Planning v. Scheduling

So, let’s get started.  Planning and Scheduling are both part of work execution management.  They are two different functions, but typically combined.  They fit together nicely but are separate in that planning is the art of planning the work - identifying and documenting what needs to be done to complete the job, who needs to do it and what materials are needed as a minimum.  It can also include safety related components such as Lock out Tag out, permits, specialty materials and shared tools, which if not available may delay the job. 

Scheduling on the other hand is the art of identifying when the job can be done as a result of various factors such as resource availability, plant conditions, material availability and specialty tool availability.  Doc Palmer has some excellent definitions and descriptions of the differences in his book “Maintenance Planning and Scheduling Handbook”.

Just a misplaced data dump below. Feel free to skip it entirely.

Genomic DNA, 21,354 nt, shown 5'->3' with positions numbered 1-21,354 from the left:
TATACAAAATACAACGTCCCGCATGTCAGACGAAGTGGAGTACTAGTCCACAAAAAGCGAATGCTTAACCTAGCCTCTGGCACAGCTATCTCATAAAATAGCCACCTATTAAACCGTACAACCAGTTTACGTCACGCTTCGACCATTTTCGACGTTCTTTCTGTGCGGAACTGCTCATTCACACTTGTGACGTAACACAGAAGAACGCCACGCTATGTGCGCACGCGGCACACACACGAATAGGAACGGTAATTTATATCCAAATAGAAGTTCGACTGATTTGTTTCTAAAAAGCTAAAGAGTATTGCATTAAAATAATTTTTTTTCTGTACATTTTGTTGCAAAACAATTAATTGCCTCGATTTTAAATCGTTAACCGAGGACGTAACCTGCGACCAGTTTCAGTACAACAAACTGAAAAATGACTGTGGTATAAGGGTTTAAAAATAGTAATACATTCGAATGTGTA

Understanding this difference helps us understand that there are different data elements to measure and analyze in order to ensure our processes are accurate and being followed.  It also helps us visualize any discrepancies in our planning and scheduling efforts.

A few other things to consider related to planning and scheduling are based on averages across all industries;

  • Average “wrench time” (maintenance efficiency) is 25 - 35%. Leading practice is more than 60%.
  • Maintenance Overtime – average in the US: over 14%. Leading practice is below 4%)
  • Reactive maintenance results in higher maintenance cost.
  • Planned work versus unplanned work has a cost ratio of 1:5 – that is, unplanned work is 5x the cost of planned work.
  • All work has the potential for delays and will benefit from historical analysis and planning.
  • It is a Best Practice to have over 80% of all maintenance work planned.